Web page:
Talking about baby’s sex: “Whatever you do, do not ask Stanley if he would like a brother or sister!” – This was one of the first tips we received when we found out we were expecting our second child, as friends of ours had first-hand experience! Our friends didn’t find out the sex of their baby, and so they spoke to their child about whether they would like a baby brother, or baby sister. Little did they realise that they would soon become adamant on having a baby brother… to the point that they even had a name for their “brother”. I am sure that you can guess what happens next – a baby sister entered the world. Cue almighty tantrums because they wanted their baby brother! Safe to say, as soon as we spotted family members going anywhere near this conversation with Stanley, we told them this story! Though, once we knew the sex of our little lady – we shared this news with Stanley too, so that we could prepare him, and talk to him about what it will be like to have a baby sister. I must say, we have had numerous scans throughout this pregnancy, and despite being told numerous times that it is a girl (and buying plenty of girl’s clothes!) – we have also be warned that girls are a little harder to diagnose. So, I still have this niggling feeling in my mind that we will never be 100% certain of this fact until “she” arrives!

Antenatal appointments: Whilst we have never taken Stanley to any antenatal appointments, this is one way of getting them involved – they may enjoy seeing baby on the screen, or listening to baby’s heartbeat. Though, I have always been a little cautious of this, as for one – hospital appointments are lengthy, busy, and relatively boring for a 2-year-old, which is not a good mixture for Stanley! Secondly, I have never taken hospital appointments lightly, I always go prepared for the unexpected to happen (I am definitely not at my most relaxed!), and so I didn’t think it would be fair to put this onto Stanley either. Instead, when we have had various scans and appointments, I have always brought something back for Stanley when we could. Throughout the pregnancy, he has had his own copies of the scan pictures, pictures of his “baby sister” that he has enjoyed showing everybody! We also got a recording of his “baby sister’s heartbeat” in a teddy, that he loves listening to, and showing to others.

Introducing baby through a story: There are plenty of books out there that could help prepare your little one for having a baby around the house. We happened to spot “Za-Za’s Baby Brother” (by Lucy Cousins) in a charity shop (and actually long before we were pregnant with our second!), and we had to get it – because we knew how much Stanley loves his Maisy books. We thought this might do just the trick if we were ever lucky enough to have our second. Fast forward a couple of years, and this book has come in handy. I can still picture Stanley’s face when I read this to him for the first time… the look of amazement… and him exclaiming “my mummy’s got baby in her belly too!”. When I read the story to him, I treated it like any other new book – I made no comparisons between the story and mummy having a baby in her belly, but the way that he immediately could relate to this was so lovely to see.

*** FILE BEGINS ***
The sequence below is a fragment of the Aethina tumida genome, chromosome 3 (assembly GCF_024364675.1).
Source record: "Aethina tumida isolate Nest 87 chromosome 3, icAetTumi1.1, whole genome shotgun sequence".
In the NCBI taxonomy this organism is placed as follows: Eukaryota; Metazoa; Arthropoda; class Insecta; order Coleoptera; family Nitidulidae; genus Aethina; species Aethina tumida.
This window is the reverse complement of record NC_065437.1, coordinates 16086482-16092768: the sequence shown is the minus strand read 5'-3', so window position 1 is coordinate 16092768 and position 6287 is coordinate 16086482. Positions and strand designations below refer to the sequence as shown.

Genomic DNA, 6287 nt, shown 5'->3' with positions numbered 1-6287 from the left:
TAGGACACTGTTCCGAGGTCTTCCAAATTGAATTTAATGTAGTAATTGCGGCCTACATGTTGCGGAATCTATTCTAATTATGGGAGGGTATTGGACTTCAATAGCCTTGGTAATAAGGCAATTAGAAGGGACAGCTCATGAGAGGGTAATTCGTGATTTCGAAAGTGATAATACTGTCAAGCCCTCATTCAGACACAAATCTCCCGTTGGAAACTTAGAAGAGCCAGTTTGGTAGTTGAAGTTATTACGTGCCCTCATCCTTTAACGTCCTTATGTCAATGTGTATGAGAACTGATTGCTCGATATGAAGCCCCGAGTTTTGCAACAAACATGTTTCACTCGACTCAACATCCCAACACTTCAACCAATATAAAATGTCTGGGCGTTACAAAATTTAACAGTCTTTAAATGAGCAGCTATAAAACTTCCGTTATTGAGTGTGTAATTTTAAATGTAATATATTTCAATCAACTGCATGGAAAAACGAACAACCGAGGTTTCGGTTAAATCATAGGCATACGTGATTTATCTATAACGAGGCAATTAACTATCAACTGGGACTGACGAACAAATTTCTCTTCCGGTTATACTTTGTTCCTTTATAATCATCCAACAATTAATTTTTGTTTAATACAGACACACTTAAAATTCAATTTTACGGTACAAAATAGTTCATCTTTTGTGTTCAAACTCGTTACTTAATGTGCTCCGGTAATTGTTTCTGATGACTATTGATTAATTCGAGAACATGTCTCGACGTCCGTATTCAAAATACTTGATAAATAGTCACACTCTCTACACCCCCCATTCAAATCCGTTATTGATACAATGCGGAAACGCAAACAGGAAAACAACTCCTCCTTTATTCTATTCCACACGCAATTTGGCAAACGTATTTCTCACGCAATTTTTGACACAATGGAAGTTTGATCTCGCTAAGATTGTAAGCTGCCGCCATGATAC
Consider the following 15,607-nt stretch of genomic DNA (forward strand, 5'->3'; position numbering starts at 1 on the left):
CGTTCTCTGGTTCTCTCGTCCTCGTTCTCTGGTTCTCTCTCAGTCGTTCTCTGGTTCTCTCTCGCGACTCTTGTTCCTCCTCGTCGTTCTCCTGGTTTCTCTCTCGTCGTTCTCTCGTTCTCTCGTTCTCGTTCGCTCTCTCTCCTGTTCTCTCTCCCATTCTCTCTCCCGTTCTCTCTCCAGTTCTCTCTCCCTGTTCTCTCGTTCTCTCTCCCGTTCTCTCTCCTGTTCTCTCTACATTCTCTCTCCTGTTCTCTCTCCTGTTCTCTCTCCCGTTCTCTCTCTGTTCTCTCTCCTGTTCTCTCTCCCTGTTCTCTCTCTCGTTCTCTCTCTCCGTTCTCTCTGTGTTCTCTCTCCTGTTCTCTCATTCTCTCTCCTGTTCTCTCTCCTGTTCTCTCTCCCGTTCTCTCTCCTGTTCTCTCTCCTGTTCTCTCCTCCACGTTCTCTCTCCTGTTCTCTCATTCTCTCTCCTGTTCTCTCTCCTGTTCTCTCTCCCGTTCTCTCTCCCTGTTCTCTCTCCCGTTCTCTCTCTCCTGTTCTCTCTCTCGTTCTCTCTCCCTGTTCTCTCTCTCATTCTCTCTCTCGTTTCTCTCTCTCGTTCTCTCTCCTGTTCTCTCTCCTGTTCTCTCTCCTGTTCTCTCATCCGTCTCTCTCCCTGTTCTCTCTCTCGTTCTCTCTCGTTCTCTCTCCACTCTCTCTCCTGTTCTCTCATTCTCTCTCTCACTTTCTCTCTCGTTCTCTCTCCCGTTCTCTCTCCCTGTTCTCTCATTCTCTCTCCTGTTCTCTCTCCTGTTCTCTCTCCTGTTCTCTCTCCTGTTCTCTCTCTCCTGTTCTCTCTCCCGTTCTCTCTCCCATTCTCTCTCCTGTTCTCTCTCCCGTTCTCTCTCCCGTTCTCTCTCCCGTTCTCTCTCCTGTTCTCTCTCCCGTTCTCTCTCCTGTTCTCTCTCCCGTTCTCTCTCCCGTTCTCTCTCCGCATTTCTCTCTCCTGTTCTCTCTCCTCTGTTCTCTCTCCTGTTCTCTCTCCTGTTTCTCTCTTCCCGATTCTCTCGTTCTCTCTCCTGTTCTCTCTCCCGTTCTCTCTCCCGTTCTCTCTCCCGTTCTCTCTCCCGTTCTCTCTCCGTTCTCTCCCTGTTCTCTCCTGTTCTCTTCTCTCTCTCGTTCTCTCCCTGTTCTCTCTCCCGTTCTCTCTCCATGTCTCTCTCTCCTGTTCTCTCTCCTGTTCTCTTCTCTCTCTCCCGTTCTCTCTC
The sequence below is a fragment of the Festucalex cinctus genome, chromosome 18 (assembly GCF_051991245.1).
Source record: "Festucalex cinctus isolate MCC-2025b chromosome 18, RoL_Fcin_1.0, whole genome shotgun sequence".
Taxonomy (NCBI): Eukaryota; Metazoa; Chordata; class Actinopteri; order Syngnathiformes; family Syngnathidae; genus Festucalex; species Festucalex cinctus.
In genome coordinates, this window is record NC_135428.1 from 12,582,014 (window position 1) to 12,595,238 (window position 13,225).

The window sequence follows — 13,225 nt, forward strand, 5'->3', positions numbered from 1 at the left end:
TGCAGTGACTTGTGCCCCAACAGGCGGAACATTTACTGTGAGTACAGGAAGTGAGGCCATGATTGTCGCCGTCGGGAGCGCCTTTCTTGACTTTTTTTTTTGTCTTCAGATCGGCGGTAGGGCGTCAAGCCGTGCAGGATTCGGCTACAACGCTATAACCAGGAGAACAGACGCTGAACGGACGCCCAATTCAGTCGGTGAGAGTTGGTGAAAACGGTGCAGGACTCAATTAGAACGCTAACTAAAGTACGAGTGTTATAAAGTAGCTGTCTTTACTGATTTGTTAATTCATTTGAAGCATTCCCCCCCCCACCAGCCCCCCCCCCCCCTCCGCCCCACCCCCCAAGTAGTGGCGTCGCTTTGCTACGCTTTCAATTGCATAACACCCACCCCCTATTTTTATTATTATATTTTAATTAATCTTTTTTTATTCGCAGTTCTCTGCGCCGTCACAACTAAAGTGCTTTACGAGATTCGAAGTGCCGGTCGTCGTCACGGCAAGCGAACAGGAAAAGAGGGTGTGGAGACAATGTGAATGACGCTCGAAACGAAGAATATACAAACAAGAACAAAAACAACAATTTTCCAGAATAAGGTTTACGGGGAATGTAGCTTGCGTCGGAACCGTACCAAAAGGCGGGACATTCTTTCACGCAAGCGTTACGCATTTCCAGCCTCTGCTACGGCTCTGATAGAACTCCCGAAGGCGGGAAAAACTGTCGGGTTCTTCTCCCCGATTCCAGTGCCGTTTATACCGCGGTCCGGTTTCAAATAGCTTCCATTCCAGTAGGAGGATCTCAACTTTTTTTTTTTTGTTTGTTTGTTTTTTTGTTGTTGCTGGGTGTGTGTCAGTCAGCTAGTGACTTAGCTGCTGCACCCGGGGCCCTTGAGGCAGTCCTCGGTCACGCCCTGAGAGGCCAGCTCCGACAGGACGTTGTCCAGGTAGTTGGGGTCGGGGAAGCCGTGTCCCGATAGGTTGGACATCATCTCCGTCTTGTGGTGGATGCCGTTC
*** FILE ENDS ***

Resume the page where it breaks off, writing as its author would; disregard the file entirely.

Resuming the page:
Don’t try and force them to be interested! Similar to above, and the way that I didn’t make the story all about us having a new baby, I started by trying to talk about babies more generally. I followed Stanley’s lead. When Stanley made the connection between Za-Za and us, then we would talk about. But, if he’s not interested in talking about baby, we don’t talk about baby. It is pretty easy to see whether or not they are showing any interest, and at first, I wasn’t sure that Stanley was ever going to be interested at all! His interest in talking about baby has certainly grown alongside my belly, and also his understanding of having a “baby sister” has grown, as he himself has grown. I would say that it has only really been these last couple of months that he has shown any real spontaneous interest in baby. I am not sure whether this is the result of Stanley growing as a person and developing more understanding, or whether this is because there are now more visible changes taking place – mummy’s belly is certainly much much bigger for one, and the house is now prepared for a newborn baby once again.